This film is about American healthcare system and its severe problems. Americans spend around 300 billion U.S. dollars a year on pharmaceutical drugs. That is almost as much as the rest of the world combined. Healthcare throughout years became a huge business in America and unfortunately almost every player in this industry is highly interested in keeping Americans ill.
The majority of patients are coming to their doctors repeatedly because they are not being cured after their first visit. Moreover, about 75% of the healthcare costs are spent for diseases that are easily preventable. In the film a number of doctors explain how American healthcare system forces them to send their patients from one specialist to another, unfortunately usually with no luck to get better.
ESCAPE FIRE offers a lot of facts and tries to focus on many issues. First of all it is focusing on rapidly growing obesity in America. The filmmakers claim that at the moment around 65% of America’s population is overweight. The issues are hidden not only behind Americans’ general inactivity but also affordability of eating right.
Another issue that is presented concerns the quality of care in the U.S. military. The film offers shocking numbers of soldier deaths as well as suicides that are caused by
overdosed drugs during their missions. One soldier is followed on his uneasy trip to withdraw the outrageous amount of prescribed medication.
Going deeper into the medication issue in the United States, the filmmakers outline the famous Avandia case, the hot-selling diabetes drug whose manufacturer GlaxoSmithKline ignored an increased risk of heart attack among trial patients. After a trial GlaxoSmithKline agreed to pay 3 billion U.S. dollars to settle United States government civil and criminal investigations. However, this company has never been sentenced of being guilty for many deaths that were directly or indirectly caused by their drugs.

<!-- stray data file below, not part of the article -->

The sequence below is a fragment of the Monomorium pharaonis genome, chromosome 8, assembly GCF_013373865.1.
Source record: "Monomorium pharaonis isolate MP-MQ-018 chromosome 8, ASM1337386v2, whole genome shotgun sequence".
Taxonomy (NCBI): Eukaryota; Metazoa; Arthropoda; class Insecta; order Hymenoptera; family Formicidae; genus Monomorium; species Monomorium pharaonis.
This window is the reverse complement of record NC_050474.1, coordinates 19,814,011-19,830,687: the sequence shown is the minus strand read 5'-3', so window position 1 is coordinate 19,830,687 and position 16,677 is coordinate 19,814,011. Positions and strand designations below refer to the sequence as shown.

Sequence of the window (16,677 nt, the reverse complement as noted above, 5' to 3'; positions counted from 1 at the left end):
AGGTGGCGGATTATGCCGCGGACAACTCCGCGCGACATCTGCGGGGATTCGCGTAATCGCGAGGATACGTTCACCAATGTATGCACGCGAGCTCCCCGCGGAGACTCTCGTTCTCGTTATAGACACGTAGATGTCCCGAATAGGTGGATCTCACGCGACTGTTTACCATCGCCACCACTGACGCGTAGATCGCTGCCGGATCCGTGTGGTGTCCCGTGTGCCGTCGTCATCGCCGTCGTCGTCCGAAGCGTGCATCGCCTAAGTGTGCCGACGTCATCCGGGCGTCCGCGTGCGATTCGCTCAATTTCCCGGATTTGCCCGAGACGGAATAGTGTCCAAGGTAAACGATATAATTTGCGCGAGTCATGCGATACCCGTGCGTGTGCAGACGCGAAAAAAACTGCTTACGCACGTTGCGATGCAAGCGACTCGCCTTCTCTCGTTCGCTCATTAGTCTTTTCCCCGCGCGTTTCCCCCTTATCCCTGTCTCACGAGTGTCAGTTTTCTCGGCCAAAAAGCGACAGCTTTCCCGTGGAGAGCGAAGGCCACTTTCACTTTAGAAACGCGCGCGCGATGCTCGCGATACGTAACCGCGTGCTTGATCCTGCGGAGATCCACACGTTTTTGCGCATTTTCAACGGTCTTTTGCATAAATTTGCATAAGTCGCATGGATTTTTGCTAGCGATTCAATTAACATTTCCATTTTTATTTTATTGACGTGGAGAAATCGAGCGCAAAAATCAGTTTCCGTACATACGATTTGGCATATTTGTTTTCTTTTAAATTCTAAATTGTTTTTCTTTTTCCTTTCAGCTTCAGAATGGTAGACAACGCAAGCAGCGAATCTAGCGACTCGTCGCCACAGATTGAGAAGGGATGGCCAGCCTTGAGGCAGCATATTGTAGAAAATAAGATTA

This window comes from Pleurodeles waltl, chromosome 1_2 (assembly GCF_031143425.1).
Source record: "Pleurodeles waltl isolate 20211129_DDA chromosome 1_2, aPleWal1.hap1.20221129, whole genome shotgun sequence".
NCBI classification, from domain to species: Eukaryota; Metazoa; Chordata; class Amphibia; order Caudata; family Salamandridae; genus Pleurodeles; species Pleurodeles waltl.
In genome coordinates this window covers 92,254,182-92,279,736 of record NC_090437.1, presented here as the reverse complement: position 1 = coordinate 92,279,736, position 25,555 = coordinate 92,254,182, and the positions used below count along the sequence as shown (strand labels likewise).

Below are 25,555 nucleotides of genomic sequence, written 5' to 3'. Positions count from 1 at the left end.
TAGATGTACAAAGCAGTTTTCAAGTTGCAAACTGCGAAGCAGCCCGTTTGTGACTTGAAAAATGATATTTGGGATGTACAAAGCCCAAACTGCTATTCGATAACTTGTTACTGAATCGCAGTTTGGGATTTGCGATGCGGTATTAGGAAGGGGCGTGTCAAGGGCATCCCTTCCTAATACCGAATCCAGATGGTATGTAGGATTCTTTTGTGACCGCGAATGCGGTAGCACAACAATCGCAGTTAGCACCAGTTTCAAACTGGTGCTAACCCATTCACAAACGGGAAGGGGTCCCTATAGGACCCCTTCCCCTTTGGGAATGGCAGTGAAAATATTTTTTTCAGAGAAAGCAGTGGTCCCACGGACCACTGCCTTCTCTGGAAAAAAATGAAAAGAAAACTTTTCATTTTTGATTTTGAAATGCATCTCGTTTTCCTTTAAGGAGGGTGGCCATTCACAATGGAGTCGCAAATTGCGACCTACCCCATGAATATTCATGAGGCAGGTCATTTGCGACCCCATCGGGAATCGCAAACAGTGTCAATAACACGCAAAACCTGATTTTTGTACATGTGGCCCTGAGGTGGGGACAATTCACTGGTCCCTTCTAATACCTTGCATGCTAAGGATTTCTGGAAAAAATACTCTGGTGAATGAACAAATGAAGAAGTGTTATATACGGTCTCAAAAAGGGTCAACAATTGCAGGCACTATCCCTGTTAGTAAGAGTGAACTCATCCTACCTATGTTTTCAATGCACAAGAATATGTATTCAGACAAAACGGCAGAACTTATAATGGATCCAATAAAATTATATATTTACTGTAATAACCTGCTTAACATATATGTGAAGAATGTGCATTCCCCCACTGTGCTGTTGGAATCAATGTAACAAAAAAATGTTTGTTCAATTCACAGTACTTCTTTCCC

Lastly this film tries to introduce the viewer to the whole healthcare industry system and its mechanism. Starting from a general practitioner and ending with executives at pharmaceutical companies it gives an overall picture of a system that has missed its main task, namely to help people.
I understand why it was hard to get tickets to this movie. There are no doubts that this topic is very sensitive and painful for many Americans. However, this matter seems to be overexposed recently and therefore feels somewhat exhausted. There is focus on too many issues at once and therefore it felt unfocused overall. But most of all it seemed to be overdramatic. Some moments it reminded of a bad Hollywood movie: ‘We’re in a deep trouble today, but we’re Americans therefore we’re going to make it! Already tomorrow we will start eating salad instead of junk food and everything will be fine again…’
Matthew Heinemann & Susan Froemke: Escape Fire: The Fight to Rescue American Healthcare, USA, 99 mins,, 2011. Seen at Sundance 2012.